Jon 'maddog' Hall writes about the community
Meet the Maddog
Jon 'maddog' Hall introduces himself and rolls out the first installment in his new monthly community-focused column.
For the first installment of my new monthly column in Linux Magazine, I decided to write an introduction and tell you a little about myself.
I started programming in 1969, moving from being an electrical engineering student into the relatively new world of software. Since that time, I have worked as a programmer, systems administrator, quality engineer, product manager, and technical marketing manager. While in this last role, I met Linus Torvalds in May of 1994 and recognized that Linux had a commercial future. I orchestrated the effort to get Linus an Alpha processor from Digital Equipment Corporation, and I helped put together a team to do the port of Linux to the Alpha, which also formally moved Linux from being a 32-bit system to a 64-bit system, and – through the restructuring of the source code tree – made it easier to port to other platforms.
Although I had been using "free software" – what we used to just call "software" – for a long time and had even helped publish collections of it for Digital's customers, meeting Linus Torvalds and being introduced to the Linux community is what made me start thinking about the implications of free software on the world's stage. From that point on, as I continued to talk about Digital's own products – Digital Unix, in particular – I also started talking about Linux, free software, and the Free Software Foundation.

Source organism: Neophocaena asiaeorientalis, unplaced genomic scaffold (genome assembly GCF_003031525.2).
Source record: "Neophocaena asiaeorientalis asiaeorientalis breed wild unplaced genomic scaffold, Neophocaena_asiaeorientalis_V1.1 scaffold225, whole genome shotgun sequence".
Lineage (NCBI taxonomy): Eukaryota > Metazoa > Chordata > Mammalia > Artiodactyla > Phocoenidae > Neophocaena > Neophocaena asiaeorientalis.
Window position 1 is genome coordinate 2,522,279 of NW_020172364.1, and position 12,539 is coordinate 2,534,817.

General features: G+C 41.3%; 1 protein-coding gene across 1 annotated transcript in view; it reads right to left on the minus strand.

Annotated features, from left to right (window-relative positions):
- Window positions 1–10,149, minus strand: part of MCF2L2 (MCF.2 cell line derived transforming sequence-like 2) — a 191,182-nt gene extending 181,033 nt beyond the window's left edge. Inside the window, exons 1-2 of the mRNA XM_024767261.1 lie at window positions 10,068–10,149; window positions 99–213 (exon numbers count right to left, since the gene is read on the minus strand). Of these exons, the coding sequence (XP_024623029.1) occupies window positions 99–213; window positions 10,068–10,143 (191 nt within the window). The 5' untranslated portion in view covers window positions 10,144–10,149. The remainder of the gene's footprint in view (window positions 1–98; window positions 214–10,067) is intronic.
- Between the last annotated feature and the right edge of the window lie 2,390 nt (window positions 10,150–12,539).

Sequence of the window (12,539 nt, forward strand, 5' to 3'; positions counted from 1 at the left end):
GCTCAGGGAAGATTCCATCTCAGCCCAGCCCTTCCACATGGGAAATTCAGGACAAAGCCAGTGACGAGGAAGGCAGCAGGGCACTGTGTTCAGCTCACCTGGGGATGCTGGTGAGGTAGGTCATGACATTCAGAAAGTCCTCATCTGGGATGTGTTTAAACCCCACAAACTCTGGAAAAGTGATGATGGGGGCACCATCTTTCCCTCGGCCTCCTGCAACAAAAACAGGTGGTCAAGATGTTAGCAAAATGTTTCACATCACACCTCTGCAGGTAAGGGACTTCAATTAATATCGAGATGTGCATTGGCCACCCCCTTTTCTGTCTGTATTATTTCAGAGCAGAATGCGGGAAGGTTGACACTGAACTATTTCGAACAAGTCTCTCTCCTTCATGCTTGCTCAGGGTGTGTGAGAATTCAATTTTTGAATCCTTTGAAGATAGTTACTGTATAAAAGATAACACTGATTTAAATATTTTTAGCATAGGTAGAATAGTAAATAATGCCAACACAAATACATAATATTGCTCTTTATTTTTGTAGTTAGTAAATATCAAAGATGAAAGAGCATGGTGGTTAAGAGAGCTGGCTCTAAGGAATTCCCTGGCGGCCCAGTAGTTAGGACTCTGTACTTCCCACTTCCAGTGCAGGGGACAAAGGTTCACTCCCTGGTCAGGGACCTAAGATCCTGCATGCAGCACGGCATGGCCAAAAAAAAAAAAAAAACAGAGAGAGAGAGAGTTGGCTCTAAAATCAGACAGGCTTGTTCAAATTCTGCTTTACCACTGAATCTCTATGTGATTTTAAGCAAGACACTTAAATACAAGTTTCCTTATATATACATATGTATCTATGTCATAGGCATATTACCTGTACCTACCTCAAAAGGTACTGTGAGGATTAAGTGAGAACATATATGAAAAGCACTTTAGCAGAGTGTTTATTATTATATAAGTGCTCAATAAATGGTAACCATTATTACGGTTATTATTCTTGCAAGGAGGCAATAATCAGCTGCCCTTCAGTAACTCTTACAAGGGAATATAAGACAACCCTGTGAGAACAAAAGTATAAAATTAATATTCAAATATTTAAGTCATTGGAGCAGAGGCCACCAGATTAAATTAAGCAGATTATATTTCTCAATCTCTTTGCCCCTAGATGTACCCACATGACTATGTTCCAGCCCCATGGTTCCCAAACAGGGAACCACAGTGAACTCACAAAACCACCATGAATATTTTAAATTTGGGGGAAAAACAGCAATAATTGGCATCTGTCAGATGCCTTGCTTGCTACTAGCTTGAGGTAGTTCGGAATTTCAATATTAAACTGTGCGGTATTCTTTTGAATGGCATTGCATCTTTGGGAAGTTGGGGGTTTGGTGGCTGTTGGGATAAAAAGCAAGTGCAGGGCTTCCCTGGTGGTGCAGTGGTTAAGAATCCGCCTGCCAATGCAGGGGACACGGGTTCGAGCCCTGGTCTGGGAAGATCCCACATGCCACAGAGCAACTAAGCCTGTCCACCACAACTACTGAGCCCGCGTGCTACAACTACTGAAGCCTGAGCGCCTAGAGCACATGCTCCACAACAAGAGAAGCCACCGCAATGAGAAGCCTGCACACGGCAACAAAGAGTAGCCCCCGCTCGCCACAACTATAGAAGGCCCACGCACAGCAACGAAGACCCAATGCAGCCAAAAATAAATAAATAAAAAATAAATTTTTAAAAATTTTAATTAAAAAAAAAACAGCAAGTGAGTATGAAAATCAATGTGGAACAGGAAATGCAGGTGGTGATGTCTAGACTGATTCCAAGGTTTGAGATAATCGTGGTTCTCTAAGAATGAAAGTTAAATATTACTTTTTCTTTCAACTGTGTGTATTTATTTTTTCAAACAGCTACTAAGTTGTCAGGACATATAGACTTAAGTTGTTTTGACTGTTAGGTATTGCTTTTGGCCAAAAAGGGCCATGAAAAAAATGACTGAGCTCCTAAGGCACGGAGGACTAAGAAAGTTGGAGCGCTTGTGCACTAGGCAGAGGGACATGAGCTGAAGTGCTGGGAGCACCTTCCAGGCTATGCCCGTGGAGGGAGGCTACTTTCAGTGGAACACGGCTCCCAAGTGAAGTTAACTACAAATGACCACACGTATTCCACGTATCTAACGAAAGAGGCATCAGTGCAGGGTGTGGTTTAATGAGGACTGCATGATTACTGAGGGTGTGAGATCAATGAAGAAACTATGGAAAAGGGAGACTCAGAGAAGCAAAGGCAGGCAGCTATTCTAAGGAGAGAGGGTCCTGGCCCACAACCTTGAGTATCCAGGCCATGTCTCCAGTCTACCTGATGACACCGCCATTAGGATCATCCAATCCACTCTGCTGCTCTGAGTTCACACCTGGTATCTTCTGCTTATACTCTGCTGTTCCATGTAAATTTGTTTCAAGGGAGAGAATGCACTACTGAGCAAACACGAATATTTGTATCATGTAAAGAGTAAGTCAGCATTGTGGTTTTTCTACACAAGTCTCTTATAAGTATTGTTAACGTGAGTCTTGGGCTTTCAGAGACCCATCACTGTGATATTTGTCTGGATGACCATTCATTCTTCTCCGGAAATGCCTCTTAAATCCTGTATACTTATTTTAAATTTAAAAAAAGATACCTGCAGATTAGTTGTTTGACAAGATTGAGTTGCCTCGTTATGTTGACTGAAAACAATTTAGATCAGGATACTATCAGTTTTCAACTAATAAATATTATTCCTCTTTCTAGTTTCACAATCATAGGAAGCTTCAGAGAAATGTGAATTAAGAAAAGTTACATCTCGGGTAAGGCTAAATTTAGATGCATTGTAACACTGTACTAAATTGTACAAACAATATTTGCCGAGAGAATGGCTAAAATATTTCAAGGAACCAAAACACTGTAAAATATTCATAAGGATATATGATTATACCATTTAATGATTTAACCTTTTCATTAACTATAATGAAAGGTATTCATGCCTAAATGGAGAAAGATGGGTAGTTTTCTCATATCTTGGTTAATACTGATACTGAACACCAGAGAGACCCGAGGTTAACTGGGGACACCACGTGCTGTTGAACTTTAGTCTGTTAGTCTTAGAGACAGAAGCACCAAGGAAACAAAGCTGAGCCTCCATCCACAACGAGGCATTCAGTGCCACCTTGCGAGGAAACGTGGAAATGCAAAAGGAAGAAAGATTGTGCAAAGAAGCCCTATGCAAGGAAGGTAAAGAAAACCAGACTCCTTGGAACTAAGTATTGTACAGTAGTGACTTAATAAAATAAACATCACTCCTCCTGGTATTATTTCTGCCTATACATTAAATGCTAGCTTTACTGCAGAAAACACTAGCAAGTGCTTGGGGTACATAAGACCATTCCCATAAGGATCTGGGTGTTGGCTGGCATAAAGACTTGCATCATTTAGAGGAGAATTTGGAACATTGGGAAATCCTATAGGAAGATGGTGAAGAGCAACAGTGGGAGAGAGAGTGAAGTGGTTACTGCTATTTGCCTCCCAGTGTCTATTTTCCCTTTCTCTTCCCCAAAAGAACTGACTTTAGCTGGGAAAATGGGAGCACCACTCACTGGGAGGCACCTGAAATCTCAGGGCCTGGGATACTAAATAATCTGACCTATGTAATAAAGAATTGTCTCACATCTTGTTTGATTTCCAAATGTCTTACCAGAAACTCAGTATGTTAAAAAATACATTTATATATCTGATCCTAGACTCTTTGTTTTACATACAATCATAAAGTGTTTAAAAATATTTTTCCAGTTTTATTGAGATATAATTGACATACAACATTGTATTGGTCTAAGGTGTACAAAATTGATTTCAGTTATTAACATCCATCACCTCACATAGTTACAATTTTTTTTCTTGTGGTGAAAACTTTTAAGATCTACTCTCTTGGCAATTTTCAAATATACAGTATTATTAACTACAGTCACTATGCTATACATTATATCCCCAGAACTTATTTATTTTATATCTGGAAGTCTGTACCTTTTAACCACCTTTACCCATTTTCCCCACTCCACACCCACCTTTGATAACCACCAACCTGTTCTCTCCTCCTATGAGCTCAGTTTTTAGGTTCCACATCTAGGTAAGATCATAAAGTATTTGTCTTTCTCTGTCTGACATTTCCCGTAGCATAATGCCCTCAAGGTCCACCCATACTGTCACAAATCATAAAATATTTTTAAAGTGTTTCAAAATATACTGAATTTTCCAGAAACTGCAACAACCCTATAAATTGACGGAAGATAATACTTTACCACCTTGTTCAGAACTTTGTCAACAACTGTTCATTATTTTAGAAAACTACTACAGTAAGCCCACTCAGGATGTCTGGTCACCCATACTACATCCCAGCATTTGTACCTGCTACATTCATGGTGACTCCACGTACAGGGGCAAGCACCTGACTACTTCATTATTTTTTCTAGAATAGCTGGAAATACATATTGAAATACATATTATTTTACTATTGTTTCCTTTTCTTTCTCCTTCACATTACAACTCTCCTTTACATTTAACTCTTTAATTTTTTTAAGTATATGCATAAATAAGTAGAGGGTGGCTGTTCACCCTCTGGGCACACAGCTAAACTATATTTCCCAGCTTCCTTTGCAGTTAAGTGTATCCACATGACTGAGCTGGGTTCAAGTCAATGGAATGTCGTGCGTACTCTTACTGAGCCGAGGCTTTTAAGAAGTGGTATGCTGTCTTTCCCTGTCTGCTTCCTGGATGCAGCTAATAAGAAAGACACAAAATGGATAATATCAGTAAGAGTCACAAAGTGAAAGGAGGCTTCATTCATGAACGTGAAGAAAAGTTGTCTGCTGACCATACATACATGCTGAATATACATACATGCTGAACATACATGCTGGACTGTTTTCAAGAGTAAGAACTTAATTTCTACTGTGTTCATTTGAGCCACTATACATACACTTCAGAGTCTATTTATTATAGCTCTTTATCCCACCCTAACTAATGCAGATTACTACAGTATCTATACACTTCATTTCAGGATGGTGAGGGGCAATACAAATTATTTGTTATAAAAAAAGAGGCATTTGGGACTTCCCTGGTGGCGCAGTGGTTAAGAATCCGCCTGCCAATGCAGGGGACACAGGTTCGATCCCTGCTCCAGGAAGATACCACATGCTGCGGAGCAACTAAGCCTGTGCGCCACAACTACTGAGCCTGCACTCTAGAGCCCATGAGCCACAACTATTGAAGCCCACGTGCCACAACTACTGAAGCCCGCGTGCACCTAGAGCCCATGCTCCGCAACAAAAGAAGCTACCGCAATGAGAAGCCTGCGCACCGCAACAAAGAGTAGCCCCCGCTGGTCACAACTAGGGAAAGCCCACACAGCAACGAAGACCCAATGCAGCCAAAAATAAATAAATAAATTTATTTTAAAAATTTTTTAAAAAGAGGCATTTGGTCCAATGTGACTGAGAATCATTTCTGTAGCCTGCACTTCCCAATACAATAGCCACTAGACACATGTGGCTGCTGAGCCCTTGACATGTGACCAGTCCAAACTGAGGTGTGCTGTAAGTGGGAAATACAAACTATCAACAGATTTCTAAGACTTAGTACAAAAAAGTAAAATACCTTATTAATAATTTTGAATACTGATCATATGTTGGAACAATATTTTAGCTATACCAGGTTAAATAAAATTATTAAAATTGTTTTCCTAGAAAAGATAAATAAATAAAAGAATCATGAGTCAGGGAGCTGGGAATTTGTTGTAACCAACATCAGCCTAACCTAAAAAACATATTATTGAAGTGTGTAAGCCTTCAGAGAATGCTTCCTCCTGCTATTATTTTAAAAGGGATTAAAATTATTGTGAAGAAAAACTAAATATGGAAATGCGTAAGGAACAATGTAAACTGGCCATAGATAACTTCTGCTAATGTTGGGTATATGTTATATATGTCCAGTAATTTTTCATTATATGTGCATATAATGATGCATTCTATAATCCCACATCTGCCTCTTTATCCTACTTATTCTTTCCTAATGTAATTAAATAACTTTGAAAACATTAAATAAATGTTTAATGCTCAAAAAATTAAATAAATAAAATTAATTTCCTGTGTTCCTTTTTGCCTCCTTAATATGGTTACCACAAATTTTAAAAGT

Vendor D-Wave scores big with a sale to NASA's Quantum Intelligence Lab.
Many package updates and Steam integration highlight the latest from the Mandriva-based community Linux.
Richard Stallman calls for the W3C to remain independent of vendor interests.
The new release supports nine architectures, 73 human languages, and zero non-Free components.
Fedora developers release the first alpha version of Fedora 19, known as Schrödinger’s Cat, for general testing. The final release is expected in July 2013.
ack is a grep-like, command-line tool that has been optimized for programmers to search large trees of source code.
New features in SUSE Studio 1.3 include enhanced cloud integration, VM platform support, and lifecycle management.
The Linux Foundation recently announced that the Xen Project is becoming a Linux Foundation Collaborative Project.
Open source version of LiveCode is now available for developing apps, games, and utilities for all major platforms.
OpenDaylight is an open source software-defined networking project committed to furthering adoption of SDN and accelerating innovation in a vendor-neutral and open environment.